New Music Roundup, February 18th-February 24th, 2022


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Aluminium: 10 Years of From Here We Go Sublime


The Field – From Here We Go Sublime

Released March 26th, 2007 on Kompakt Records

Axel Willner – The Field – didn’t do anything revolutionary on From Here We Go Sublime.  It didn’t progress his chosen field – although the exact nature of that chosen field can be a little blurry at times on the record?  Is it trance?  Is it a more European techno?  People at the time were enamored with the term “microhouse” and there’s definitely something to that term here.  It’s certainly in a broad sense house music:  the 4/4 beat, the hi-hats on the twos, the looping instrumentation, the arpeggios.  However, it feels like house music that has been compressed and blurred until it fits in a small, compact space; it’s the perfection of a form that existed for a nascent moment in time, the epitome of microhouse and a bangin’ good album.  Every sample Willner uses is piled on top of the last, layers piled on layers until you can no longer see the bottom; shot through all of that is a tight, thumping bass that pushes more air than the next six house records combined.  It’s the very definition of minimalism in EDM, and it’s textured, treated hooks burrow under your skin and stay there for life.



Baio – The Names


Baio – The Names

Solo albums are usually pretty suspect.  For every Ozzy Osbourne there’s a whole host of guys like Slash, Paul Banks, Scott Weiland, and Mick Jagger – people who have no business separating themselves from their bands.  They’re typically the result of too much ego to be contained even by a world-shaking band, and a need to stake their own claim discrete from where they became famous.  This effect is even worse when it’s the bassist from a famous band.  The reason behind this is that the bassist, in your typical rock ‘n’ roll format, is the most boring person there is.  No one cares about the bassist.

Chris Baio is the bassist for upper-crust Ivy League dorm band Vampire Weekend.  After three albums of riffing on Paul Simon like he was the Second Coming of Jesus, the band seems to have come to a period of individual exploration.  That is to say, singer Ezra Koenig is doing some stuff in collaboration with others, and now bassist Chris Baio is staking out a solo album, The Names.  Just the idea of the bassist from Vampire Weekend making a solo album is typically enough to make me cringe.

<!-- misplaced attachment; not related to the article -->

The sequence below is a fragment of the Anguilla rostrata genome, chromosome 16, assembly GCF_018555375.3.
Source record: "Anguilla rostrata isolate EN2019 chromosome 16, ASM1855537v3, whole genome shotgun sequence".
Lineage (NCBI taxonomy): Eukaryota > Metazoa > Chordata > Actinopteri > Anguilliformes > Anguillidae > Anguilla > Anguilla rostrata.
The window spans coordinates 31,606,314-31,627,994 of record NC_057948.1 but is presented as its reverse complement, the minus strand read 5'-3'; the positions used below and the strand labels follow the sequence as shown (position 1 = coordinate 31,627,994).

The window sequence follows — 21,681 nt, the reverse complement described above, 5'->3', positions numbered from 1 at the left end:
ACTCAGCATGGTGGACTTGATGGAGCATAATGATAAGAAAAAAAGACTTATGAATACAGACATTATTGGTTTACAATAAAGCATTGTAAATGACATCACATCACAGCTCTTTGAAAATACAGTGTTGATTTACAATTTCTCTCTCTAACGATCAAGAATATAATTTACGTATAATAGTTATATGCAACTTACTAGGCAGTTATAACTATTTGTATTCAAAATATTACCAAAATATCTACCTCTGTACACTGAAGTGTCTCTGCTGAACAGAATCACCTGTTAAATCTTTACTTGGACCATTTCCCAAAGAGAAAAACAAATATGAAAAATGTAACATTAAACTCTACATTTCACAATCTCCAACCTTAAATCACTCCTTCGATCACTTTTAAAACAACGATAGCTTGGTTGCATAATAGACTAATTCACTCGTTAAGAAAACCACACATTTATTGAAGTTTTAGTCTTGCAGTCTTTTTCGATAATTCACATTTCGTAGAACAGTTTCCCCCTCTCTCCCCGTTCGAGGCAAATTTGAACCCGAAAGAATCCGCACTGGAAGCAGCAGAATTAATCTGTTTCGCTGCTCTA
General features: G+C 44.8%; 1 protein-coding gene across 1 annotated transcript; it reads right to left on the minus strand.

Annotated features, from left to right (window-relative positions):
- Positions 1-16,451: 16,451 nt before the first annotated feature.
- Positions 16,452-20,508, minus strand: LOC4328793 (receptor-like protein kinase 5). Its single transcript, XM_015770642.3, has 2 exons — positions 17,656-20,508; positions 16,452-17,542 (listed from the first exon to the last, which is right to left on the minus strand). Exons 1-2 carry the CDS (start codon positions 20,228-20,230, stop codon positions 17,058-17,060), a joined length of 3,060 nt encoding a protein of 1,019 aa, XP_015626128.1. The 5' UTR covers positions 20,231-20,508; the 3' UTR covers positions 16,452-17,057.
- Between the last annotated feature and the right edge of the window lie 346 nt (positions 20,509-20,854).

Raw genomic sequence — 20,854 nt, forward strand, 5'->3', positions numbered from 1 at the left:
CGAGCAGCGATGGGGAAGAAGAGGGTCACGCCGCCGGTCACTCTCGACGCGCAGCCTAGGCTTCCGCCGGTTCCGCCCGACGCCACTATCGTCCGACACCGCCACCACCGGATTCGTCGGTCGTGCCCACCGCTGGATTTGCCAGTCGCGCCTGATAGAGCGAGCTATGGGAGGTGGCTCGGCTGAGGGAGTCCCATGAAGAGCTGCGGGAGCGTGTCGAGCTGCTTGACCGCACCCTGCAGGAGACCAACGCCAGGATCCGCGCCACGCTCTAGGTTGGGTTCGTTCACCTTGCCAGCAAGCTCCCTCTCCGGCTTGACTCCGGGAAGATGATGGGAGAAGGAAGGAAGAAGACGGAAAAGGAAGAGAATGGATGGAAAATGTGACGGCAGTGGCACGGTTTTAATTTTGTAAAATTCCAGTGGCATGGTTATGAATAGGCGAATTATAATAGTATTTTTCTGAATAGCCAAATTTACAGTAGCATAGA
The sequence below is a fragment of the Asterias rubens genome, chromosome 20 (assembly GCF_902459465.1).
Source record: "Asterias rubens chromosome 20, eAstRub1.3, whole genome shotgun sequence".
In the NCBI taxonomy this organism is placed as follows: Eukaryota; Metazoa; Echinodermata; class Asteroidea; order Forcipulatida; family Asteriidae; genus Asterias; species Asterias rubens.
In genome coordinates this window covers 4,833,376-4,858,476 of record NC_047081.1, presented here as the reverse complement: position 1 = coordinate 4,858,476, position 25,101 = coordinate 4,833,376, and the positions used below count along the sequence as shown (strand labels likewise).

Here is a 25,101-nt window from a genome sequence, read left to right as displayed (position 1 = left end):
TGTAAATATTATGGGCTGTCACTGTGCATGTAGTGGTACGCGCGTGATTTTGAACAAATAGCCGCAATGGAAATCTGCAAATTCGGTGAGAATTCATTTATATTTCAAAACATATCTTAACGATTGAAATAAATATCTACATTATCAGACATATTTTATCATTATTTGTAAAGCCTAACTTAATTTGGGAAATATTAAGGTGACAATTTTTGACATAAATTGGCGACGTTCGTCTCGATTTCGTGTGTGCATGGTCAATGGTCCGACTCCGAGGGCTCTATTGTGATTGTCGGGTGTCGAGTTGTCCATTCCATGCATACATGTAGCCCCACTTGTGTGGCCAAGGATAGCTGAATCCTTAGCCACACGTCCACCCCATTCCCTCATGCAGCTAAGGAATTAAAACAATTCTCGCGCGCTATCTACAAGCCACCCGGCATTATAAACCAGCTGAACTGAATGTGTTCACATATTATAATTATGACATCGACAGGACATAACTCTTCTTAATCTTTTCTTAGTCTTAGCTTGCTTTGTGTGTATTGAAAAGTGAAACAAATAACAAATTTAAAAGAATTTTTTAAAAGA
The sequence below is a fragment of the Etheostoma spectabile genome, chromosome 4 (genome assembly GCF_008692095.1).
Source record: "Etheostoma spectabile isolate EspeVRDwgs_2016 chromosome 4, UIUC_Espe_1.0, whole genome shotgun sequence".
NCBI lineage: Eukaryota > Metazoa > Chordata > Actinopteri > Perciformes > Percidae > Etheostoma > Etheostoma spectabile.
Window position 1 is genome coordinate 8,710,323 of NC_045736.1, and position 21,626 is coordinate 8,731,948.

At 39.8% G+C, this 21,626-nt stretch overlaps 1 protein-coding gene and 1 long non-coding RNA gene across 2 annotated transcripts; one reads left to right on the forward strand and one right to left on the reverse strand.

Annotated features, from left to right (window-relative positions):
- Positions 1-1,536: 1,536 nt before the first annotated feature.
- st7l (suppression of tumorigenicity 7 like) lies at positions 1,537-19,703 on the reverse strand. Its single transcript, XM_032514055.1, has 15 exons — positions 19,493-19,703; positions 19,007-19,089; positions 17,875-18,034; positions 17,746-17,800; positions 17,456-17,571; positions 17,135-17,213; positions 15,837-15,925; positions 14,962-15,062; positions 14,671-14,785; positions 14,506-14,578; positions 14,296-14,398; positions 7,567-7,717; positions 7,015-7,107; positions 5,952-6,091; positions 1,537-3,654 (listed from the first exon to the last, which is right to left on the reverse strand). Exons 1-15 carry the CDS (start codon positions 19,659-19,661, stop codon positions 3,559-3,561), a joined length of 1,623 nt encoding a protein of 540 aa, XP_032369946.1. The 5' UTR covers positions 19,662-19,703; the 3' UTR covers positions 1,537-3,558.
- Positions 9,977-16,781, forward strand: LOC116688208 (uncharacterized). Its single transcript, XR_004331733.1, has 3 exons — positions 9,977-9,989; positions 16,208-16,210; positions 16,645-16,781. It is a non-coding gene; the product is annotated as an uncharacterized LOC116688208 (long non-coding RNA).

He pulls it off really, really well, however.  These are not the sort of rote Vampire-lite songs that you might expect to tinkle oh-so-preciously from your speakers.  These are songs anchored to hard, throbbing bass, more influenced by epic house anthems than they are by Upper West Side Soweto.  Lead single “Sister of Pearl” is actually the outlier here; most of these tracks resemble the opener, “Brainwash yyrr Face”, with light, graceful vocals playing around the maypole of that monolithic rumble at the bottom.  “I Was Born In A Marathon” is the best track here; it runs through a tidal bridge that shows a masterful hand with fusing house tropes into a more general pop form.

Chris Baio bucks a trend here; he may not be Ozzy Osbourne but gets the job done in a rare fashion, and it’s one solo album that’s actually worth listening to.




Ghost Culture – Ghost Culture


Ghost Culture – Ghost Culture

Signed to a record deal on the basis of one single track (“How”), London electronic producer James Greenwood delivers on the hype and has released a debut album that croons darkly like vintage Depeche Mode and has a bottom end capable of filling most any dancefloor you can name.  This is house music for people who grew up on Eighties synth ballads and Bat Cave goth-retro sounds, which means it fills a specific niche in my heart.  “How”, strangely enough, is not that floor-filler; it’s a sighing, burbling kind of track that builds into an eventual shuddering peak.  Greenwood’s vocals are oddly reminiscent of Strokes leader Julian Casablancas, if Casablancas put his voice through filters and grew up on a steady diet of Dave Gahan.  This is dark disco, not the party music that Todd Terje spent last year spinning, but music capable of soundtracking a certain kind of party – the distinction is subtle, but it’s there.